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Worried about failed lifters? Read this.

Discussion in 'Engine & Performance' started by NY Andrew, Mar 24, 2020.

Sponsored By: Moe's Performance
  1. NY Andrew

    NY Andrew Senior Member

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    So I’m 1.5 hours in (3/4 finished) with the 540Rat blog. Amazing how smart this guy is. But stumbled upon this.

    Those of you persistent about using 5W30 to try and prevent lifter failure are wasting your time.

    Assuming based off his analysis all we can do is just GUESS when a lifter is about to fail and get it replaced before it causes serious engine damage?

    He does mention that 5W30 could potentially assist in engine noise due to being a bit thicker, but apparently we can’t do anything to prevent lifter failure and it’s good to know idling isn’t a bad thing for them! I thought idling was bad for Hemi lifters.

    In the end, if under warranty, we’ll still be questioned and potentially blamed for this due to oil or change interval etc etc, but the truth of the matter is, OIL/Filter play NO ROLE IN LIFTER FAILURE!


    [​IMG]
     
  2. kurek

    kurek Senior Member

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    Lifters as routine maintenance items... WTG Ram! :banghead:
     
  3. Travelin Ram

    Travelin Ram Senior Member

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    It’s a QC issue IMO. Otherwise they would all fail at a similar lifetime. Not disagreeing that rollers are a demanding design, but anything mechanical has a finite design life for a particular percentage to survive a designated amount of usage. You can design for a 100k or a million. And you can hold your suppliers to a certain amount of deviation.

    I don’t think I’d be happy with the performance of an engine built to a million mile half life personally. Nor do I really need it to outlast the body.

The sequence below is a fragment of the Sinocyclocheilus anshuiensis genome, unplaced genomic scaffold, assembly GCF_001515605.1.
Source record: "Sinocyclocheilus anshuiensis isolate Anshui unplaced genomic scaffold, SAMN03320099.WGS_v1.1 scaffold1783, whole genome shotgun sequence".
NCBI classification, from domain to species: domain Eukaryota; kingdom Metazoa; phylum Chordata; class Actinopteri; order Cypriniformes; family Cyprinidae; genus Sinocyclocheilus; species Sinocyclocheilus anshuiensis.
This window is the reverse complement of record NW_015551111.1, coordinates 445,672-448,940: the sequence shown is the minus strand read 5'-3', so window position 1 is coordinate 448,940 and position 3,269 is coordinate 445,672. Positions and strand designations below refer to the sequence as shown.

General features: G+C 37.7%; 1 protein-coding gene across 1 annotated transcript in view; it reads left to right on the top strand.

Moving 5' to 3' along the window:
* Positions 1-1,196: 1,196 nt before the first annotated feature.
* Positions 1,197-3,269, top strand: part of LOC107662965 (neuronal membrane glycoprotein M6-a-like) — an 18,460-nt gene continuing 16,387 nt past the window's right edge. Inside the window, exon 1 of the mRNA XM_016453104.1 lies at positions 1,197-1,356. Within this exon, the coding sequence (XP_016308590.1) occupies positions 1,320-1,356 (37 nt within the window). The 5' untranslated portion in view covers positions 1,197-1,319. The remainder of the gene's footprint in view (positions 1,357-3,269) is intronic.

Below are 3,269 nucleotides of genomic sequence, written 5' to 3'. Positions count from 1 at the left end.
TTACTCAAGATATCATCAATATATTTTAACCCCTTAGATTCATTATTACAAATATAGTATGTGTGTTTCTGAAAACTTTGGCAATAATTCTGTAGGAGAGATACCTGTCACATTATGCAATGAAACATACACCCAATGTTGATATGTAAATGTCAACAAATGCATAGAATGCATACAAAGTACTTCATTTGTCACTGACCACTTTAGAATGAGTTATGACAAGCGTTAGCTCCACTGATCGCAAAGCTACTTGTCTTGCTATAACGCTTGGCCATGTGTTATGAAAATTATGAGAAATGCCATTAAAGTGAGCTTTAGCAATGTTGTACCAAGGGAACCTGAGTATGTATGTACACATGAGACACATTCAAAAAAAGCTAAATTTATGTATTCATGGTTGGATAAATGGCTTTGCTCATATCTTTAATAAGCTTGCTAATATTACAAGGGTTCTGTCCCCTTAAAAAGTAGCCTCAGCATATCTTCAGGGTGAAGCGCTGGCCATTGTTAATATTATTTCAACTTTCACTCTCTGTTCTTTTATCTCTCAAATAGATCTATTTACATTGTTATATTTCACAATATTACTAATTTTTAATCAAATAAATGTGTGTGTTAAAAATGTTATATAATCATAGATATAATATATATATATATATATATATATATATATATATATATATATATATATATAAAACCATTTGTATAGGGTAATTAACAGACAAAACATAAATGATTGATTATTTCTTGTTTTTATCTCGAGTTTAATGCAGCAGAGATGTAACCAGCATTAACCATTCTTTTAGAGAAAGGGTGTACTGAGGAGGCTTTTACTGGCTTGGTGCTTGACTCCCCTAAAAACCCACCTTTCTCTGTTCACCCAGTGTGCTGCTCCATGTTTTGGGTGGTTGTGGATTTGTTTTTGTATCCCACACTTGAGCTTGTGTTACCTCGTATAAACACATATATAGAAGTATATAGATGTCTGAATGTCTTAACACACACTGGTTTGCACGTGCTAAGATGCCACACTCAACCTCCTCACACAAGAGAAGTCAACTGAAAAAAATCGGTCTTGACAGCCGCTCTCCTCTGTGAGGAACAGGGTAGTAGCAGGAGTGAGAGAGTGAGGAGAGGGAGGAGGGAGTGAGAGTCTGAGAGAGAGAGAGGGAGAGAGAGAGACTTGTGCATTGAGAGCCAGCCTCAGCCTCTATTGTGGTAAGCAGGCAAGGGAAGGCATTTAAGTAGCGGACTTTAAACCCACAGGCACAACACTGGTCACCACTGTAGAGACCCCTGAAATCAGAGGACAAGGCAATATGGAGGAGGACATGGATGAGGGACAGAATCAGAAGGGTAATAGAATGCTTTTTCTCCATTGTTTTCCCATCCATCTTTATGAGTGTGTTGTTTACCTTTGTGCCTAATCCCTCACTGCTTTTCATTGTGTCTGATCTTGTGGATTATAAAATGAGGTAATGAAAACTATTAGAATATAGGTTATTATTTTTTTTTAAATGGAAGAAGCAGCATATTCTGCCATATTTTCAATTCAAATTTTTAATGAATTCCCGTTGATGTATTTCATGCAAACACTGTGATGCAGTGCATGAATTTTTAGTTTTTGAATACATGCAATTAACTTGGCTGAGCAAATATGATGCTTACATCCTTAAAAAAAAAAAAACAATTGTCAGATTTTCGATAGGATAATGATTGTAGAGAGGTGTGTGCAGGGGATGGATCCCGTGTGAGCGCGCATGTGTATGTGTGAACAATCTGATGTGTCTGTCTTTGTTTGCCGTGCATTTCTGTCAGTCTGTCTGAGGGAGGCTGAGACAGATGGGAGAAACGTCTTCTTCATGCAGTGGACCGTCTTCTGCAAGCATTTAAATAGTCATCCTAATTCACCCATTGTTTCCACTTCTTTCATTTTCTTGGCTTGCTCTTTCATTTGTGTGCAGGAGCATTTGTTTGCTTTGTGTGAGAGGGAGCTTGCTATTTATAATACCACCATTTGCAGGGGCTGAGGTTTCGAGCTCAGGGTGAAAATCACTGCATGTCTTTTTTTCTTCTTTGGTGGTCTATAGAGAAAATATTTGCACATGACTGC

But when you have too many outliers experiencing that type of wear prior to 100k it looks like too much variation in the lifter quality.
     
  4. ripping r

    ripping r Old&Grumpy

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    Right after bottom line. It says solid lifters. We do not have solid roller lifters we have hydraulic roller lifters. So i would not read to much in to that. But thats me.
     
    Gero, WY.Ram, sparky300 and 16 others like this.
  5. tjfdesmo

    tjfdesmo Senior Member

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    Ha, beat me to it. Hydraulics are zero lash.
     
  6. tidefan1967

    tidefan1967 Senior Member Supporting Member

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    Just another mans opinion out of many. That GOD awful clattering is definitely due to lack of proper lubrication and making it stop has to be a good thing whether it’s changing the weight or a better brand of oil or both.
     
  7. pacofortacos

    pacofortacos Senior Member

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    EXACTLY apples and oranges. He even states about the valve lash causing the hammering - hydraulic lifters have no lash.
     
  8. pacofortacos

    pacofortacos Senior Member

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    I think these lifters were on some very high performance or race motor and the specs are to show what he measured during teardown and inspection of the failed part.
    Really has no bearing on our lifters or such.
     
  9. Tim Garceau

    Tim Garceau Senior Member

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    *grabs extra buttery popcorn because gifs aren’t loading right now
     
  10. Fitz-0518

    Fitz-0518 Veteran 66-68 Military

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    Every 5.7 or 6.4 is different for a simple reason. The parts that go into these engines and the assembly process, have no quality control. FCA is constantly receiving just in time parts from a vendor for assembly, and part of the order is out of spec. Frankly, my POV. Our 5.7 and 6.4 engines would easily go 500k+ miles with good oil and filters if,,,,,,,,,,,FCA/RAM put quality control procedures back on line. Each part run would be sampled and if tolerance varied more than________. Vendor doesn't get paid for that run. Look at how many recalls, TSB's and dealer alerts there are for "parts" When the FCA buyer locates a vendor in Taiwan that will produce our cam's for $12.59, you must check quality. Same reason Ford and GM have the same issue. It is the luck of the draw. Some of our trucks will never have a tick, rattle or major failure. They will run smooth and quite for years and miles. They got a good run of good parts.
     
    Last edited: Mar 25, 2020

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